The Callahan Report: Dale Jarrett is no longer the 'Gentleman of NASCAR'
By Terry Callahan
July 23, 2001
Motorsports Editor, The Auto Channel
Jarrett is often referred to as one of the kindest, gentlest men in the sport. When is that misperception going to go way? Five years ago, that may have been a true statement. Something has changed in Jarrett's attitude and in his driving style. When the change came, so did the multiple victories.
Jarrett is anything but kind or gentle on and off the racetrack on race weekends. If you review Jarrett's actions over the past three or four seasons, he should be shedding that "good boy" image. This is a good thing when it comes to racing success. Great race drivers are supposed to be tough. They are supposed to have winning on their minds above all things. Whether he would admit it or not, if Jarrett's own mother was between him and the checkered flag he would knock her out of the way too.
As respected as Ricky Rudd is, to Jarrett he was just another obstacle between winning and losing. Jarrett saw a way to win Sunday so he put a bumper on his teammate and then drove away to victory. It was exactly the right thing to do. Rudd would do the same if he had the opportunity. All the great drivers do it. Does anyone think the late Dale Earnhardt would have spared any driver a bump if that were what it took to get to the winner's circle?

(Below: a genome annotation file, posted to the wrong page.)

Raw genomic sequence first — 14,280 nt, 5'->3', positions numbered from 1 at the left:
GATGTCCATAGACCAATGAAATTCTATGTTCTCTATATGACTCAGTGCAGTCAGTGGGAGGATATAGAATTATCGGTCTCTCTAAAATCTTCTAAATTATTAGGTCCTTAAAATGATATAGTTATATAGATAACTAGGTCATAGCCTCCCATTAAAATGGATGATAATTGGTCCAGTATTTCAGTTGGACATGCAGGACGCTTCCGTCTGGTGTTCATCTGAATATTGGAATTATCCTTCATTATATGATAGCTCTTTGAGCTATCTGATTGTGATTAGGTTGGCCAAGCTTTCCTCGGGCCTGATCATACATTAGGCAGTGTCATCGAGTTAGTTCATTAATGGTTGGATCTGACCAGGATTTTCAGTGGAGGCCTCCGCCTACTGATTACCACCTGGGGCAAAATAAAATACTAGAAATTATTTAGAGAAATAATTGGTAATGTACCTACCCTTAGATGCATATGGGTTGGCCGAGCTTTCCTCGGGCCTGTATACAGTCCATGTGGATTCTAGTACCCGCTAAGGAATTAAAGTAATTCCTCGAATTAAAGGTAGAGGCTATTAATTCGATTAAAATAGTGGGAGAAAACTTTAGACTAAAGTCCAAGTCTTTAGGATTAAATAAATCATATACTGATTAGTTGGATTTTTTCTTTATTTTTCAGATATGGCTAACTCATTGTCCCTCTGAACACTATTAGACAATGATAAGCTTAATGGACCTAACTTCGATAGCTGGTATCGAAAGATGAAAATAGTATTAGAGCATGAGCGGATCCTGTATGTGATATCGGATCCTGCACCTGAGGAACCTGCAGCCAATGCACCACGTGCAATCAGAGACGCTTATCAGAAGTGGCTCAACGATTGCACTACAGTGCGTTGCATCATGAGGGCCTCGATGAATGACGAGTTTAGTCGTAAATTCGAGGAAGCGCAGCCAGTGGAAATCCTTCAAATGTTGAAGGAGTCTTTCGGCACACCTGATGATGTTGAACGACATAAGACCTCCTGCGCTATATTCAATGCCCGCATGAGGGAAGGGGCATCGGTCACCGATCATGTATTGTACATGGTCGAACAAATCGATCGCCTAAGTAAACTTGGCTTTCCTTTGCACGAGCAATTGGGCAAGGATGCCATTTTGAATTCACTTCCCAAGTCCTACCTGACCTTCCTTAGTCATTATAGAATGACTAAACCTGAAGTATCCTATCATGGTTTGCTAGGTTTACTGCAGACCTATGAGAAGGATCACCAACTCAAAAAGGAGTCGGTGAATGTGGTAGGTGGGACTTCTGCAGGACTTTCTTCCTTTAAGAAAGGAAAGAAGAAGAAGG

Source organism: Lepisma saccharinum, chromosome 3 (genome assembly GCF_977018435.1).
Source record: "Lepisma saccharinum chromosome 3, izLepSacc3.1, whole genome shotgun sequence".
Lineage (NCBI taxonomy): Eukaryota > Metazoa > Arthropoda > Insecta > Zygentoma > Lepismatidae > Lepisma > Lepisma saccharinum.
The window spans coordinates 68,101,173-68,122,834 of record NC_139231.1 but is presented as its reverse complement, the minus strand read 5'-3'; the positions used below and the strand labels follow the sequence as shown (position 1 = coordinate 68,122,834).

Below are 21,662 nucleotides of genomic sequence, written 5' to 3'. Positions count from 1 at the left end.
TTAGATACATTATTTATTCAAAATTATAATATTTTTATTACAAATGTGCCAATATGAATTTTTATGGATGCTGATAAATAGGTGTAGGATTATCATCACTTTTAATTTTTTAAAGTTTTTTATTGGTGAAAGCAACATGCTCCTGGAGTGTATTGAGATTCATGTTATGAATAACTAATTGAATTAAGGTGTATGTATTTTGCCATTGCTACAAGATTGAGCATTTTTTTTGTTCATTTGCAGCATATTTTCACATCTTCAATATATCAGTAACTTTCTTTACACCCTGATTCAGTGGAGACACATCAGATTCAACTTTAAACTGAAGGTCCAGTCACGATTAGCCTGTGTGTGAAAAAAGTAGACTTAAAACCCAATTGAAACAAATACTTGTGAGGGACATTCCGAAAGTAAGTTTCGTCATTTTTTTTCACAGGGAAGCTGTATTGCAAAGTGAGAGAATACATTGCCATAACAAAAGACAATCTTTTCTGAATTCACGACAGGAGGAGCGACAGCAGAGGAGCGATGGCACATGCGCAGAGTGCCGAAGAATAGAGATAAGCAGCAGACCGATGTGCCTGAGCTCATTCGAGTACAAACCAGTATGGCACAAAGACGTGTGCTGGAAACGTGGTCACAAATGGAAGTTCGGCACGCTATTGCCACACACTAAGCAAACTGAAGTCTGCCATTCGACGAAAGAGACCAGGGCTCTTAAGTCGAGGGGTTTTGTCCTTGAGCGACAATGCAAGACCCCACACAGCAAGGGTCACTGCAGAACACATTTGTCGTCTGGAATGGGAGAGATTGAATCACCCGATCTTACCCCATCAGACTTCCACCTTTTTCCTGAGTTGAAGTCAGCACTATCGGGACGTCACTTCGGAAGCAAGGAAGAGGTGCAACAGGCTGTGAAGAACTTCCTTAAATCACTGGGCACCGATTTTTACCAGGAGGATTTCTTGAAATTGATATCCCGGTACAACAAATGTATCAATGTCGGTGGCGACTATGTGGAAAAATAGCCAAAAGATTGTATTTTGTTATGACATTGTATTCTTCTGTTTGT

All drivers say the right things when they are in victory lane. It is easy to be kind when you win. They thank all their sponsors and praise their competitors for a clean race. They dedicate wins to the dearly departed…just as Jarrett did Sunday when he mentioned Kenny Irwin and Adam Petty, two drivers killed at New Hampshire last year.
But, try sticking a microphone in a great driver's face after a crash takes him out of a race. It is anything but "his fault". In his early days, Jarrett was calm in these instances. When he made the transformation to a great driver, his disgust with losing began to shine through. This was very noticeable when Kenny Irwin and Jarrett were teammates three years ago at the Daytona 500. Irwin got close to Jarrett entering turn three, taking the air off the rear of Jarrett's car. Jarrett went spinning into the wall and flipped. Jarrett later claimed that Irwin had hit him.
A review of the tape showed that Jarrett was untouched. Irwin went on to finish third in his Daytona 500 run but was later released from the Robert Yates Racing Team. It is hard for the great ones to admit fault. That is fine. We like our racing heroes to be human.
Jarrett showed he could brood with the best of them last year when he and Jeff Gordon had on-track contact. The "gentleman" let loose with some colorful commentary towards Gordon after the race. He later apologized to his fans for the language he used. Everyone knew it was a "save face" apology.
Jarrett's new attitude is proving successful. He is now a threat at every race. He won the Winston Cup Championship in 1999 through desire, attitude, and hard work. He won for the fourth time this season Sunday in New Hampshire and is leading the point standings.
All this is not to say that Dale Jarrett is a bad man. In fact, he is quite charitable. Jarrett's work with the Komen foundation (Breast Cancer Research) is superb. His dedication to family and friends is obvious. However, family, friends, and charity are not with him on the racetrack…and they shouldn't be.
Jarrett puts on his game face and does the job he is paid to do. The job he wants to do. The job he is very good at…. winning.
Dale Jarrett, it is time to leave the squeaky clean image behind. It is time to be what you are…a great driver with determination. Leave the "good boy" persona to some other drivers. You are a racer. Sometimes, it is good to be bad.